Students in Dr. Jim Dougherty’s Sociology of Native Americans class are raising funds to pay for a state historical marker that will recognize the existence and the intersection of the Kittanning and Catawba Native American trails near the IUP HUB.
These two paths played a major part in overland travel for both Native Americans and early European settlers and explorers.
The Kittanning trail served as the major connector between today’s Altoona and Hollidaysburg area and one of the largest Delaware villages in Western Pennsylvania at Kittanning in the 1750s. It also served as a trailway for Colonel John Armstrong’s trek to destroy Kittanning in 1758. A plaque located in the Co-op Bookstore recognizes that Armstrong’s army chose to camp overnight near the HUB while passing through to confront the Delaware.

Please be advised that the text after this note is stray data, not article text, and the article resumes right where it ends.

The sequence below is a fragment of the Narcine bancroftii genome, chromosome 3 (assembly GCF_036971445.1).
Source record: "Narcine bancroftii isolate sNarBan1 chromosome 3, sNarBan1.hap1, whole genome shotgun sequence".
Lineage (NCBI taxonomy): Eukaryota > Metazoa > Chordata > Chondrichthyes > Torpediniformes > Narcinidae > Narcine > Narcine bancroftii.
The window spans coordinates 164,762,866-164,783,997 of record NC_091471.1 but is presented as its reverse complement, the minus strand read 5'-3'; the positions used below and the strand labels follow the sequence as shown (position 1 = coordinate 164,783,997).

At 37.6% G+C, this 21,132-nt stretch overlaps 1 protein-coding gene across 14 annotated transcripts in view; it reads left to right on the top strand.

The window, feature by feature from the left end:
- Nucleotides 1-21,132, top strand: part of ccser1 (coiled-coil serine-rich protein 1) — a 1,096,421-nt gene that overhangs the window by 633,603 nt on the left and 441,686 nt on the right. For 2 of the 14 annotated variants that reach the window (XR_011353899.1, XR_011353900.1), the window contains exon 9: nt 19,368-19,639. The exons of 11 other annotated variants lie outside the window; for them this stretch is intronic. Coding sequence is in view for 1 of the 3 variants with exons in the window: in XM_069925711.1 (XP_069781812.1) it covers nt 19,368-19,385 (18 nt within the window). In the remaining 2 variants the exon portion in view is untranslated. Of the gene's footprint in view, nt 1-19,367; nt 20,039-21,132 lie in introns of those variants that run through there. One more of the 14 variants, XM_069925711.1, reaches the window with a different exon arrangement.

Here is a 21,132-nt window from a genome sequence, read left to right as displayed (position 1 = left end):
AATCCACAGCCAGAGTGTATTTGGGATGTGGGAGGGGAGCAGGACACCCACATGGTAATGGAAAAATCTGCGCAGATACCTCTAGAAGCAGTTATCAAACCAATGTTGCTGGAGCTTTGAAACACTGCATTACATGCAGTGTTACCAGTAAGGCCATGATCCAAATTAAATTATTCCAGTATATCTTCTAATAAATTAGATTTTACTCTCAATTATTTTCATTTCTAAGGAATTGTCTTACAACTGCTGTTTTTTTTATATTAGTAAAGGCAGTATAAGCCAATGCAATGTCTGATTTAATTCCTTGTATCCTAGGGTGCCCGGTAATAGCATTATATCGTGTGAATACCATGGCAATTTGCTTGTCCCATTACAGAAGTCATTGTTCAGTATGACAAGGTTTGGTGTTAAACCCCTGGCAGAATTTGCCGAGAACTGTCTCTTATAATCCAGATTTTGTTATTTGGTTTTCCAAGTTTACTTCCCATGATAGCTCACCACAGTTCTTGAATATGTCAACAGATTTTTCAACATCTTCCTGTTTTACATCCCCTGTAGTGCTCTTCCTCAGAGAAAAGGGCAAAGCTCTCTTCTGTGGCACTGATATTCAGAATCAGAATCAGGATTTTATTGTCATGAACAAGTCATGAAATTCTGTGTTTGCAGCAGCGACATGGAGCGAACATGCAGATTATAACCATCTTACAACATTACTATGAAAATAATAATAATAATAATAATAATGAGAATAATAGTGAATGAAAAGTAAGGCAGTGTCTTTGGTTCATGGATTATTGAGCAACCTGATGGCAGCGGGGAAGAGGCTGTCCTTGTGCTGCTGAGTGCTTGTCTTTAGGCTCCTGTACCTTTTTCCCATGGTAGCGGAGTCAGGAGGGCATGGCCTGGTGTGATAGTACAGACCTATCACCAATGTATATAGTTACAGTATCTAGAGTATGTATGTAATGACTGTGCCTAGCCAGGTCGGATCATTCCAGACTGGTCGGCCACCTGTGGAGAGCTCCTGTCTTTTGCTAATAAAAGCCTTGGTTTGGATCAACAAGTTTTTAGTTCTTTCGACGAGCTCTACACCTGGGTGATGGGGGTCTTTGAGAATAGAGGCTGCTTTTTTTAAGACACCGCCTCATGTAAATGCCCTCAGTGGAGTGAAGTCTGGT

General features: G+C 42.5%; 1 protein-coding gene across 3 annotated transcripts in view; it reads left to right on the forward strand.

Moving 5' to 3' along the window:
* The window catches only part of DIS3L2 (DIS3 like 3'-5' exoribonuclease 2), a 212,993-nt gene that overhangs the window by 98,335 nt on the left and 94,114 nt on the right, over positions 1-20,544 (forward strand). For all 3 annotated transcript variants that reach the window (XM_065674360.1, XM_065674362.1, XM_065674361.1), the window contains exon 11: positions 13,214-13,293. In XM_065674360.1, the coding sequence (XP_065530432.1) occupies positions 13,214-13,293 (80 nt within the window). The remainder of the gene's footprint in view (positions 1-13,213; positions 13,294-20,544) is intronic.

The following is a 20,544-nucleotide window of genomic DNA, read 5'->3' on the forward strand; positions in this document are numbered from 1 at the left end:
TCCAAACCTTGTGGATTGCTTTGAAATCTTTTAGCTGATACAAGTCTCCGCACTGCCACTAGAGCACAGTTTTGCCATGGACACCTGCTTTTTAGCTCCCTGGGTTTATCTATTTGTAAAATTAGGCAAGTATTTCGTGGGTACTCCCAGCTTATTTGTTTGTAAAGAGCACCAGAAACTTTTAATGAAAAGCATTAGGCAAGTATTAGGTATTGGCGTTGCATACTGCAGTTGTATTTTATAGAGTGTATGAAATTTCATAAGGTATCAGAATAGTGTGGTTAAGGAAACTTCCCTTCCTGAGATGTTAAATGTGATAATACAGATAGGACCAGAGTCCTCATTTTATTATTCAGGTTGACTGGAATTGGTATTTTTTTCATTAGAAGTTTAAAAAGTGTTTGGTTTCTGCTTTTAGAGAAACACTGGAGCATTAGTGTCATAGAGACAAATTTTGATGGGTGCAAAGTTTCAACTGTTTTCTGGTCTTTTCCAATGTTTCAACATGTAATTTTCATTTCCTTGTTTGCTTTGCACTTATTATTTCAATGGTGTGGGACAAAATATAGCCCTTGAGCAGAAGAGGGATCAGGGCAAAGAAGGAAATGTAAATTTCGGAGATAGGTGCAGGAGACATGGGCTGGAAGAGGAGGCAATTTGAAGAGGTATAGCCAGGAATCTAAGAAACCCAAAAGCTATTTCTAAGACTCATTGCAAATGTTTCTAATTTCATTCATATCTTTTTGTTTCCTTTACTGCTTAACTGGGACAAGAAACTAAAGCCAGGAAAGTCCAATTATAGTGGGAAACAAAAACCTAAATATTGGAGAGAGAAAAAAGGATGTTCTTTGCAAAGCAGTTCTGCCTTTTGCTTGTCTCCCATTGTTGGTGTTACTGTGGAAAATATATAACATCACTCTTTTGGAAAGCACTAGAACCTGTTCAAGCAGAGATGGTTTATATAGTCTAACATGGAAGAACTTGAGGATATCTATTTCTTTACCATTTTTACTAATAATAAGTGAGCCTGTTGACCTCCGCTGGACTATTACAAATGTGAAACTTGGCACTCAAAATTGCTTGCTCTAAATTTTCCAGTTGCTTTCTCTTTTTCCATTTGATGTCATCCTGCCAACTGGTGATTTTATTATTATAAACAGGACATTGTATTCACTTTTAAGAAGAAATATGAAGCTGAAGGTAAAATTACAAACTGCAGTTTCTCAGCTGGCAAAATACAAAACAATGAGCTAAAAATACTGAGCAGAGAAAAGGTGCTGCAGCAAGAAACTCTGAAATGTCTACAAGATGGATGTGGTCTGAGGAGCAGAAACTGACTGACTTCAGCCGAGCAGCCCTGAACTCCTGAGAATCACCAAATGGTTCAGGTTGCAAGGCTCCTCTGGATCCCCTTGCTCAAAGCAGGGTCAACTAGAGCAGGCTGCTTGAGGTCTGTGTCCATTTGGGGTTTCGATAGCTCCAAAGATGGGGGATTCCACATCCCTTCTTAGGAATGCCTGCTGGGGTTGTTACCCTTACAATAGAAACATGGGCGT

The Catawba trail was a major route for travel between western New York and the Carolinas in the South. A freshwater spring existed near the intersection of the trails, which the Europeans named Shaver’s Spring.
The installation of the historical marker will help inform the public of how the IUP campus and local area connect to the regional history of Native Americans, giving the university a unique distinction among the other PASSHE universities.
The first fund-raising event was an open-mic performance night at Spaghetti Bender’s restaurant in downtown Indiana on Saturday, March 19, 2011, from 9:00 p.m. to midnight. Performance artists from all genres were welcome to participate.
This was the first in a series of fund-raisers that will hopefully offset the more than $1,600 needed to pay for the historical marker.
For more information about the fund-raiser or the historical marker, contact Dougherty at firstname.lastname@example.org or by calling 724-357-2734.
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